Upscale sushi lounge aims to smooth the pace of life with stylish drinks, lush electro-acoustic lounge beats and raw fish artfully prepared. Start with a sake-based cocktail or a 750-milliliter bottle of Oregon-brewed Momokawa. Try the $4.50 salad of seaweed tossed in rice-wine vinegar and sesame oil, cleverly presented in a chic cocktail glass. Sushi ($4-$7) comes two pieces per order, hand-rolled balls of rice capped with oily hunks of mackerel, flaky water eel and rich and fluffy egg. Specialty makis are topped with curious fruits and glazes; for instance, the Woodward is filled with tuna, salmon, yellowtail and cucumber. The six riceless maki come garnished with a spicy sauce that blazes in the mouth. Cool off with green tea, coffee, mango, red bean or strawberry ice cream wrapped in chewy mochi or the self-indulgent tempura-fried ice cream.
Sharaku is the most authentic Japanese restaurant in metro Detroit, offering 25 daily-changing appetizers, including catches of the day, and a relatively short list of entrées. As in Japan, the decor is spare, blond wood, and meals are served with a minimum of pretension — just artful arrangements of the food and garnishes themselves. For sushi, you may want to branch out and try rolls of dried squash, burdock, ume shiso (green tea), natto (fermented soybeans) or orange clams.The chef’s choice “sushi deluxe” will come with 10 lovely nigiri pieces plus a roll, also with crunchy pickles of radish turned bright yellow and cucumber now purple, and a delicious opaque broth with the most delicate of scallions, still crisp. At the back of your menu, look for a long list of liquors (shochu) distilled from different grains: sweet potatoes, barley, rice, buckwheat or potatoes (the most popular). Takeout available for sushi only; party platters also available (minimum $25 order).
Shiro is a study in elegant contrasts, featuring a fresh fusion menu highlighting the best of European and Asian cuisines. Its intimate dining rooms were once the living quarters of a 1920s Greek Revival mansion. White linen, dark paneling, ornate cove moldings and fireplaces provide a classic setting for the adventurous menu. The list of entrees emphasizes seafood, but also includes roasted rack of lamb and filet mignon. Chef Tobin Harris says his favorite dish is probably the sesame-crusted ahi, for its contrasts in color, texture and flavor. The rare tuna filet is coated with black and white seeds and served with a pale green wasabi cream sauce, which Harris believes is unique to his restaurant. The restaurant’s lower level features a complete sushi bar, and Shiro offers a full Japanese lunch menu.
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This “adrenaline-fueled” funk and soul band was formed in the late ‘90s by a close knit group of eight self-taught musicians living in L.A.. Featuring their new powerhouse vocalist, Adryon de León, the band is preparing for the release of their seventh full-length album later this fall. Their music is an energetic, heart-pounding blend of deep soul, funk, afro-disco and edgy rock, covering hits like “It’s Your Thing” in addition to writing and composing their own original songs. The Infatuations and Third Coast Kings also perform.
If you’ve seen this YouTube star’s most famous videos, then you already know to expect something extravagant, colorful and hilarious as Todrick Hall sets out on his first tour of comedy skits, parodies, flash mobs and music. Hall initially shot to fame as a contestant on American Idol Season 9 after making it to the semi-finals. Once booted off the show, he dedicated his career to creating musically driven projects online including the viral videos “It Gets Better,” “McDonalds Drive Thru Song,” and “Cinderfella.” VIP tickets include a meet and greet with Todrick Hall and a signed poster. Watch him perform live this weekend when doors open at 6.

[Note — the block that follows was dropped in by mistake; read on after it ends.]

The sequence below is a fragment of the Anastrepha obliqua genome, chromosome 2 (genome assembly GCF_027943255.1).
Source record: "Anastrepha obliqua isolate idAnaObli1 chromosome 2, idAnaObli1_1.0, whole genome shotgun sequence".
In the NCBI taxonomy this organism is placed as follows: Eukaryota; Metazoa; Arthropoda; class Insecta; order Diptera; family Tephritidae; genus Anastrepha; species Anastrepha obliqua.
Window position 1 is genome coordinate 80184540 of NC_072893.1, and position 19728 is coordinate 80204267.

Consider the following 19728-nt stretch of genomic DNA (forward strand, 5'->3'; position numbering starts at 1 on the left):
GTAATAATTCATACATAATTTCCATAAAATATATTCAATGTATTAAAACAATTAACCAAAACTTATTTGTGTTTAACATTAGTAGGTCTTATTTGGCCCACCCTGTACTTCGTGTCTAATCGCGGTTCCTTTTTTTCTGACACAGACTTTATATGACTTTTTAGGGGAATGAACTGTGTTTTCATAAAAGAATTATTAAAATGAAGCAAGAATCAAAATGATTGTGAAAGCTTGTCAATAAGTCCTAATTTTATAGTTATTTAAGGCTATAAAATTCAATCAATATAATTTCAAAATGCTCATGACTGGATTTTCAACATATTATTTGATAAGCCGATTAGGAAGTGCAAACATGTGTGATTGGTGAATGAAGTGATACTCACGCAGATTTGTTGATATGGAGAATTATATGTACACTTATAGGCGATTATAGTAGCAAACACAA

The king, himself, is coming to Detroit. Not the shaky legs, greased hair king; he’s left the building. We’re talking about the king of surf guitar, Dick Dale. Not familiar with surf rock? Then head over to the Magic Bag on this evening and let the innovator show you how it’s done. Dale pioneered the style and, working closely with Fender, pushed the boundaries of electric amplification technology. His speedy picking and showmanship has been considered a precursor to Heavy Metal and has influenced the likes of Jimi Hendrix and Eddie Van Halen.
Inspired by an ancient form of Javanese music, Japanese band OOIOO (pronounced oh-oh-eye-oh-oh) is bursting onto the Detroit scene this weekend for a forceful performance. The band formed during the mid-1990s, merging experimental and pop music into a unique style. Their seventh and most recent album, Gamel, released on July 1, has received positive reviews that acknowledge the music’s fun, yet challenging vibe. Incorporating the tradition of Gamelan into their versatile musical style, OOIOO is led by the captivating drummer, Yoshimi, previously of the noise-pop group Boredom. (She’s the inspiration for the Flaming Lips album Yoshimi Battles the Pink Robots). Her skill and leadership are legendary, and for one night you can catch this international phenomenon in an intimate concert at the museum.
Come out and celebrate Detroit’s 313th birthday at The Detroit Historical Society’s Streets of Old Detroit exhibit. Groups will work together as historical detectives in a game involving puzzles, questions and learning about the buildings and features within the exhibit modeled after 19th century Detroit. They will also be giving out special birthday treats throughout the day. The birthday festivities will go from 9 a.m.-4 p.m.
Tomorrow night, the sweet indie pop melodies of this Scottish five-piece will be floating through the Loving Touch. . With ease, front woman Tracyanne Campbell’s smooth, candied vocals and wry Scottish story telling illustrate the challenges of life. Themes often circle around heartbreak, a common thread running through their recent album Desire Lines, released June 4. The album title nods to life’s uncommon paths that are marked by wear, not by signs; the paths our feet choose naturally. Forging its own desire lines, Camera Obscura’s unconventional style is well off the beaten path.
733 Saint Antoine
Detroit, MI 48226